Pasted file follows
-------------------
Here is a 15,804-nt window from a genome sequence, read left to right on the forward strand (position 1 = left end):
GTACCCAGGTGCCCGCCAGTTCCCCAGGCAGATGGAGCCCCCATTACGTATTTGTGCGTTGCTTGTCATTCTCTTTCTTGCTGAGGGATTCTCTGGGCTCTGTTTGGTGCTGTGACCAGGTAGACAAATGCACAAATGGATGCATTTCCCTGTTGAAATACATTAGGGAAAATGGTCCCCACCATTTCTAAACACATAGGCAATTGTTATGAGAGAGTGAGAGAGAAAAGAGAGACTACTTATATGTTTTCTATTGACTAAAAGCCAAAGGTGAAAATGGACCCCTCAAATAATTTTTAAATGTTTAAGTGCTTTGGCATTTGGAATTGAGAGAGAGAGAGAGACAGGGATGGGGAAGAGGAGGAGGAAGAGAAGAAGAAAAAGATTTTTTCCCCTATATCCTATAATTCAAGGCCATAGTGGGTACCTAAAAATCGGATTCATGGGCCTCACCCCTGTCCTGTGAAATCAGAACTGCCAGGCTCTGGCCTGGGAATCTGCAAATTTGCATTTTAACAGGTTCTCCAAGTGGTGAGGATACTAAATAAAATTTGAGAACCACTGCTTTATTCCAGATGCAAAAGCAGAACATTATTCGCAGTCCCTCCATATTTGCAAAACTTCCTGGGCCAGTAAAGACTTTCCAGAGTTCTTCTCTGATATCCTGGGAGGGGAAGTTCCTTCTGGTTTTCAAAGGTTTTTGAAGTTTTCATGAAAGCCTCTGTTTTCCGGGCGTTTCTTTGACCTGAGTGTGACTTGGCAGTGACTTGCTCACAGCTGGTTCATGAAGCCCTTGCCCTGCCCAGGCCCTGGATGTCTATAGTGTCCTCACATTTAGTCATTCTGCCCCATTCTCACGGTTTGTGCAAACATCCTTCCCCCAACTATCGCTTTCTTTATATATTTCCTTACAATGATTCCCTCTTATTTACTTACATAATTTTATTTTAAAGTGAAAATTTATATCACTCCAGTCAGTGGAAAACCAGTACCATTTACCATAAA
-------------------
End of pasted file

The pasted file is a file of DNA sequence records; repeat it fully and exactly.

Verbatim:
Here is a 15,804-nt window from a genome sequence, read left to right on the forward strand (position 1 = left end):
GTACCCAGGTGCCCGCCAGTTCCCCAGGCAGATGGAGCCCCCATTACGTATTTGTGCGTTGCTTGTCATTCTCTTTCTTGCTGAGGGATTCTCTGGGCTCTGTTTGGTGCTGTGACCAGGTAGACAAATGCACAAATGGATGCATTTCCCTGTTGAAATACATTAGGGAAAATGGTCCCCACCATTTCTAAACACATAGGCAATTGTTATGAGAGAGTGAGAGAGAAAAGAGAGACTACTTATATGTTTTCTATTGACTAAAAGCCAAAGGTGAAAATGGACCCCTCAAATAATTTTTAAATGTTTAAGTGCTTTGGCATTTGGAATTGAGAGAGAGAGAGAGACAGGGATGGGGAAGAGGAGGAGGAAGAGAAGAAGAAAAAGATTTTTTCCCCTATATCCTATAATTCAAGGCCATAGTGGGTACCTAAAAATCGGATTCATGGGCCTCACCCCTGTCCTGTGAAATCAGAACTGCCAGGCTCTGGCCTGGGAATCTGCAAATTTGCATTTTAACAGGTTCTCCAAGTGGTGAGGATACTAAATAAAATTTGAGAACCACTGCTTTATTCCAGATGCAAAAGCAGAACATTATTCGCAGTCCCTCCATATTTGCAAAACTTCCTGGGCCAGTAAAGACTTTCCAGAGTTCTTCTCTGATATCCTGGGAGGGGAAGTTCCTTCTGGTTTTCAAAGGTTTTTGAAGTTTTCATGAAAGCCTCTGTTTTCCGGGCGTTTCTTTGACCTGAGTGTGACTTGGCAGTGACTTGCTCACAGCTGGTTCATGAAGCCCTTGCCCTGCCCAGGCCCTGGATGTCTATAGTGTCCTCACATTTAGTCATTCTGCCCCATTCTCACGGTTTGTGCAAACATCCTTCCCCCAACTATCGCTTTCTTTATATATTTCCTTACAATGATTCCCTCTTATTTACTTACATAATTTTATTTTAAAGTGAAAATTTATATCACTCCAGTCAGTGGAAAACCAGTACCATTTACCATAAA